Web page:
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Heavy Medal: A Mock Newbery Blog
Inside Heavy Medal

Virtual Winners

We had 76 voters which is about 5 times the size of the real committee.  Our results are followed by some analysis.


THE THING ABOUT LUCK . . . 16 (1st) + 6 (2nd) + 3 (3rd) = 88 points

FAR FAR AWAY . . . 9 (1st) + 8 (2nd) + 8 (3rd) = 76 points

THE TRUE BLUE SCOUTS OF SUGAR MAN SWAMP . . . 9 (1st) + 5 (2nd) + 8 (3rd) =67 points 

DOLL BONES . . . 7 (1st) + 6 (2nd) + 7 (3rd) = 57 points

THE YEAR OF BILLY MILLER . . . 4 91st) + 10 (2nd) + 4 (3rd) = 54 points

FLORA & ULYSSES . . . 6 (1st) + 4 (2nd) + 7 (14) = 40 points

COUNTING BY 7s . . . 2 (1st) + 5 (2nd) + 7 (3rd) = 37 points

WHAT THE HEART KNOWS . . . 1 (1st) + 10 (2nd) + 1 (3rd) = 36 points

P.S. BE ELEVEN . . . 5 (1st) + 2 (2nd) + 4 (3rd) = 34

THE CENTER OF EVERYTHING . . .  3 (1st) + 5 (2nd) + 1 (3rd) = 29 points

THE REAL BOY . . . 4 (1st) + 3 (2nd) + 3 (3rd) = 25 points

BETTER NATE THAN EVER . . . 1 (1st) + 3 (2nd) + 6 (3rd) =  21 points

CLEMENTINE AND THE SPRING TRIP . . . 3 (1st) + 3 (3rd) = 18 points

IF YOU WANT TO SEE WHALE . . . . 2 (1st) + 2 (and) + 2 (3rd) = 18 points

NAVIGATING EARLY . . . 2 (1st) + 2 (2nd) + 1 (3rd) = 16 points

ZEBRA FOREST . . . 2 (2nd) + 4 (3rd) = 14 points

HOKEY POKEY . . . 2 (1st) +  1 (2nd) = 11 points

A TANGLE OF KNOTS . . . 1 (1st) + 1 (2nd) = 7 points

ONE CAME HOME . . .  3 (3rd) = 6 points

ERUPTION! . . . 1 (2nd) + 1 (3rd) = 5 points

THE ANIMAL BOOK . . . 1 (1st) = 4 points

PENNY AND HER MARBLE . . . 2 (3rd) = 4 points

JINX . . . 1 (3rd) = 2 points

FROM NORVELT TO NOWHERE . . . 1 (3rd) = 2 points

THE CANARY IN THE COAL MINE . . . 1 (3rd) = 2 points

AFRICA IS MY HOME . . . 1 (3rd) = 2 points

COURAGE HAS NO COLOR  . . . 1 (3rd) = 2 points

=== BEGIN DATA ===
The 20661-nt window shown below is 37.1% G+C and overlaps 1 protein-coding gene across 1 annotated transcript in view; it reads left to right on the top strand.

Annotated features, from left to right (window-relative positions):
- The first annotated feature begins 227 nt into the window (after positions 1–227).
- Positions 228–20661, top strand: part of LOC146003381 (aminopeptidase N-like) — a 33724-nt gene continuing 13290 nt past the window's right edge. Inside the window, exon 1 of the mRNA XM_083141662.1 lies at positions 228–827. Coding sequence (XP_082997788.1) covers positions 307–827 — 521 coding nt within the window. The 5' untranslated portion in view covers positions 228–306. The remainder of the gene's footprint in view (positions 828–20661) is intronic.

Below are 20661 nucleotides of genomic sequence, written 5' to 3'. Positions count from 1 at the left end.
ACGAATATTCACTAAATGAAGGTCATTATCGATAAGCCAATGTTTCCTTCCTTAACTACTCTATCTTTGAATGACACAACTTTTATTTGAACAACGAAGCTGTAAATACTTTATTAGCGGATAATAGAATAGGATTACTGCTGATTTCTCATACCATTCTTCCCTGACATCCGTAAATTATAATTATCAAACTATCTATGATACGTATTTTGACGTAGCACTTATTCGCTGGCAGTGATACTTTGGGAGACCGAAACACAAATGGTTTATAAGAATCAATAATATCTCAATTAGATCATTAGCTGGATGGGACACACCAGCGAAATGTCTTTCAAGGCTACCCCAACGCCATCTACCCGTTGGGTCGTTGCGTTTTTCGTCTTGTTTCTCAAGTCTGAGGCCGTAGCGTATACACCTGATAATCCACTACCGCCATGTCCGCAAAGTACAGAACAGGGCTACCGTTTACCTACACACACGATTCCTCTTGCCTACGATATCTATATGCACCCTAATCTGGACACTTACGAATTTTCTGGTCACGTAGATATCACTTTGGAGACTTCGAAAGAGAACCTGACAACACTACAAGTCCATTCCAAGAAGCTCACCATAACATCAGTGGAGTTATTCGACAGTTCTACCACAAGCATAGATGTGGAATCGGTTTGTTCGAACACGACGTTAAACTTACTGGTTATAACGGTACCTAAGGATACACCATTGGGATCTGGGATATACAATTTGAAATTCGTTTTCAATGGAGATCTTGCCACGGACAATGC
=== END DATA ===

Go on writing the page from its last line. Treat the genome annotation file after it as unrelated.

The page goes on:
THE THING ABOUT LUCK is our winner with FAR FAR AWAY, THE TRUE BLUE SCOUTS OF SUGAR MAN SWAMP, DOLL BONES, and THE YEAR OF BILLY MILLER as honor books.  At times, FAR FAR AWAY looked like it might pull away and allow us to have a discussion about having a single honor book, and we could also be grinchy and declare only FAR FAR AWAY and TRUE BLUE SCOUTS as the only honor books.

You’ll also notice that there are another cluster of four books–FLORA & ULYSSES, COUNTING BY 7s, WHAT THE HEART KNOWS, and P.S. BE ELEVEN–that I think many would be happy to see as honor books.  That would mean eight honor books.  Would you do it?  Most of us can probably see a couple of poison pills in that list of eight books, but if you think back to Nina’s concept of ambassadors–well, just about every reader could find a book for them on that list.  The reason why we don’t see this scenario play out more often on the real committee is that you may only have nine books on your winning ballot, and I think it would take a very harmonious committee to essentially honor all or most of the books on the winning ballot.



Jonathan Hunt About Jonathan Hunt

Jonathan Hunt is the Coordinator of Library Media Services at the San Diego County Office of Education. He served on the 2006 Newbery committee, and has also judged the Caldecott Medal, the Printz Award, the Boston Globe-Horn Book Awards, and the Los Angeles Times Book Prize. You can reach him at


  1. Interesting results. When you say 9 on the ballot do you mean the final ballot? Does the committee vote on all nominations by the committee or do they narrow it down to 9 pretty quick? I tried to scan through the manual but didn’t read it carefully enough to find “9 on the ballot.” In think the process is very interesting.

  2. Jonathan Hunt Jonathan Hunt says: